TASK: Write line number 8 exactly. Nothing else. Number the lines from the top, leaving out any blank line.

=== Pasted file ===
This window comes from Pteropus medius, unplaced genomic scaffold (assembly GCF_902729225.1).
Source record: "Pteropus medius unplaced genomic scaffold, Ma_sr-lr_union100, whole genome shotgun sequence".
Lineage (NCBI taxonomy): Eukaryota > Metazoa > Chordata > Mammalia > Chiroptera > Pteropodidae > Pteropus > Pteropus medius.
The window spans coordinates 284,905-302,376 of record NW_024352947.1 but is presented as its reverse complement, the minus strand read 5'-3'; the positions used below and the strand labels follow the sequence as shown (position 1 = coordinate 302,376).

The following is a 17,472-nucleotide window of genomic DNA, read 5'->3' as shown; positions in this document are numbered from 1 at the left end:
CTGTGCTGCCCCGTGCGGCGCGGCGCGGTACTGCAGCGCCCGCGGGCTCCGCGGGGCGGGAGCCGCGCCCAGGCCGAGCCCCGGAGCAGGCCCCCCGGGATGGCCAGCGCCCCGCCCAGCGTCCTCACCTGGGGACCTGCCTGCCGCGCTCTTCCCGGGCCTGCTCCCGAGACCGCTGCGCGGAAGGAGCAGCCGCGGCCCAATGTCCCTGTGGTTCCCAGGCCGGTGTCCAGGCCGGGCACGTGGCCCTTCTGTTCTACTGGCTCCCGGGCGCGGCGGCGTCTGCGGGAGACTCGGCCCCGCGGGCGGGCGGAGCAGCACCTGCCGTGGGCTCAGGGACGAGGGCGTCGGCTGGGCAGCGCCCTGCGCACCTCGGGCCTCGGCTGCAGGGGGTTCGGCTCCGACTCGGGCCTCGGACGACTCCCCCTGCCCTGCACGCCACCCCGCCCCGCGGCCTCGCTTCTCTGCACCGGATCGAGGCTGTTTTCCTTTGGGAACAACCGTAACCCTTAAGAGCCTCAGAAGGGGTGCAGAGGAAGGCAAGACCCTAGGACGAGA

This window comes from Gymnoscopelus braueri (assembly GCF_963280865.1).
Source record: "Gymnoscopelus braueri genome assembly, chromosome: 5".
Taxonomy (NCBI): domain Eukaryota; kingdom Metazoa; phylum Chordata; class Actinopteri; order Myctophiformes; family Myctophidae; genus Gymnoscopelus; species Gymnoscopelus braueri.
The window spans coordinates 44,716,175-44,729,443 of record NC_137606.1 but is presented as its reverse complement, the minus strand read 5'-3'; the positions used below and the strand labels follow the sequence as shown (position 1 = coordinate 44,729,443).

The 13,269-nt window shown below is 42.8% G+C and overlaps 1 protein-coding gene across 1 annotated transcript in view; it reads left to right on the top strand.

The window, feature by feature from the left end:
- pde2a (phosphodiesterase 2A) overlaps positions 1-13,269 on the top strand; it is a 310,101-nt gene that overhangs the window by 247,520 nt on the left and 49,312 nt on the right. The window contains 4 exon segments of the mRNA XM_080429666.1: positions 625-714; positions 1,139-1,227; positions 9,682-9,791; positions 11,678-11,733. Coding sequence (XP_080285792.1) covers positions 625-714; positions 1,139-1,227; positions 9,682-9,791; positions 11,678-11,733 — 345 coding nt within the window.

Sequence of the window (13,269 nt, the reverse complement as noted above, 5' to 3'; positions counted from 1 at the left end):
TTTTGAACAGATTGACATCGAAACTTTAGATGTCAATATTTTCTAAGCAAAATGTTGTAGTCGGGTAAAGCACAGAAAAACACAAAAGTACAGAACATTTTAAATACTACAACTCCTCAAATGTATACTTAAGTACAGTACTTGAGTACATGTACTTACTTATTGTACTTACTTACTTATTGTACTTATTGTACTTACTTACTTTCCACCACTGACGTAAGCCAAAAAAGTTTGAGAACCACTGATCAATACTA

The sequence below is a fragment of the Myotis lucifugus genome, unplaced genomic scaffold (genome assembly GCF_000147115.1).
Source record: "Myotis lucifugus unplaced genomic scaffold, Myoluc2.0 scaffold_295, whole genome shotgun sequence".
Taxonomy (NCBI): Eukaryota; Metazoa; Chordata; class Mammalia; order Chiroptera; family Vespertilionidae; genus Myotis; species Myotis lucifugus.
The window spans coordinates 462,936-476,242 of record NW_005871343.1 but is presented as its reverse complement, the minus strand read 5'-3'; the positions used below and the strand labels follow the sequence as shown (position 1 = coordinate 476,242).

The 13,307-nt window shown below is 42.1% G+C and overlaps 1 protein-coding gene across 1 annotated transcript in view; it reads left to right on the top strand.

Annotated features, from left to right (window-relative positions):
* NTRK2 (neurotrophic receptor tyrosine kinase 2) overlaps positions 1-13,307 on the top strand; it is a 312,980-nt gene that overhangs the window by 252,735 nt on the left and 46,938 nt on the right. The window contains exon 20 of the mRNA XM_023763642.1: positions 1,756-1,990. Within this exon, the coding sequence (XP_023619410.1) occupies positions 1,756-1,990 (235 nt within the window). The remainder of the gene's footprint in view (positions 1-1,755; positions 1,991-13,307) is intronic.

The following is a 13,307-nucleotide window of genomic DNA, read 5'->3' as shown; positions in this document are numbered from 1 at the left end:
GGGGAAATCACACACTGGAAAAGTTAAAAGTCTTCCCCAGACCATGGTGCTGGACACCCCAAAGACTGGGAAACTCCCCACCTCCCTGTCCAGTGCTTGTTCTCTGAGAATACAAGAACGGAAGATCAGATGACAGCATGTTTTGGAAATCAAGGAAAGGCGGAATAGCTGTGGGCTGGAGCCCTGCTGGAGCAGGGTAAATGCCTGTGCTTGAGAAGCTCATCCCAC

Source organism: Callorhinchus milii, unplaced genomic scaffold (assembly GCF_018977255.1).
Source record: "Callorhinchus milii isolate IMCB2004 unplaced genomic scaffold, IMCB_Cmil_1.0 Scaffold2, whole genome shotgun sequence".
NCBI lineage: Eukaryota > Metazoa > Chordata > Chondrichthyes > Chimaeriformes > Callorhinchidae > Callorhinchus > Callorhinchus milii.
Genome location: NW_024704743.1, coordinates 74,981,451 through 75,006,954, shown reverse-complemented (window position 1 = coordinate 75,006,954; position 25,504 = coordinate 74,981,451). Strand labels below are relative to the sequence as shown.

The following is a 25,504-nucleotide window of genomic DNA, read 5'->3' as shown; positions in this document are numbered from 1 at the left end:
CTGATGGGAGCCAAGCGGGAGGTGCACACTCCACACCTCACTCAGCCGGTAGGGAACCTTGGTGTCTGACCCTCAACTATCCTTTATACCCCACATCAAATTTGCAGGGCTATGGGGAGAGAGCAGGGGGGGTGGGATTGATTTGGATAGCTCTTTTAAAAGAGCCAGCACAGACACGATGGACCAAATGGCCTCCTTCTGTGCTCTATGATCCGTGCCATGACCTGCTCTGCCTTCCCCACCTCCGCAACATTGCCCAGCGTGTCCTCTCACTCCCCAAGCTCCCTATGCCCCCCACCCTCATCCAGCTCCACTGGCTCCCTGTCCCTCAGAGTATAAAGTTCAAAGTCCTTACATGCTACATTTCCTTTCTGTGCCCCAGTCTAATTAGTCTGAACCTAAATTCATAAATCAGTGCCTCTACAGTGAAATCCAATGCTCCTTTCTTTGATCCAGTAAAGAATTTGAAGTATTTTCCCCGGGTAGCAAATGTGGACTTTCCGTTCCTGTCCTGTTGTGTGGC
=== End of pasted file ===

Source record: "Gymnoscopelus braueri genome assembly, chromosome: 5".